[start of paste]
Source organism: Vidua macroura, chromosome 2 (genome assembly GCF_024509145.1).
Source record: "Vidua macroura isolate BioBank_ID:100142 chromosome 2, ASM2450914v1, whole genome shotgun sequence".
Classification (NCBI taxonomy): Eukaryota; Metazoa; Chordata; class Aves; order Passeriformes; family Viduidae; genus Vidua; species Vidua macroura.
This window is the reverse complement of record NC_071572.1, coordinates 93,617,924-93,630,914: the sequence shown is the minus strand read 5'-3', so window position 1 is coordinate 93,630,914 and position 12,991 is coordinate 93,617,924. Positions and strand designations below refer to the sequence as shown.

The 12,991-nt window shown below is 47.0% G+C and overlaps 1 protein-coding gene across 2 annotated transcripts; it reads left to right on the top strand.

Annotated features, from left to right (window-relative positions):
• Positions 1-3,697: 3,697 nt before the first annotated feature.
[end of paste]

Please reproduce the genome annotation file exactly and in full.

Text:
Source organism: Vidua macroura, chromosome 2 (genome assembly GCF_024509145.1).
Source record: "Vidua macroura isolate BioBank_ID:100142 chromosome 2, ASM2450914v1, whole genome shotgun sequence".
Classification (NCBI taxonomy): Eukaryota; Metazoa; Chordata; class Aves; order Passeriformes; family Viduidae; genus Vidua; species Vidua macroura.
This window is the reverse complement of record NC_071572.1, coordinates 93,617,924-93,630,914: the sequence shown is the minus strand read 5'-3', so window position 1 is coordinate 93,630,914 and position 12,991 is coordinate 93,617,924. Positions and strand designations below refer to the sequence as shown.

The 12,991-nt window shown below is 47.0% G+C and overlaps 1 protein-coding gene across 2 annotated transcripts; it reads left to right on the top strand.

Annotated features, from left to right (window-relative positions):
• Positions 1-3,697: 3,697 nt before the first annotated feature.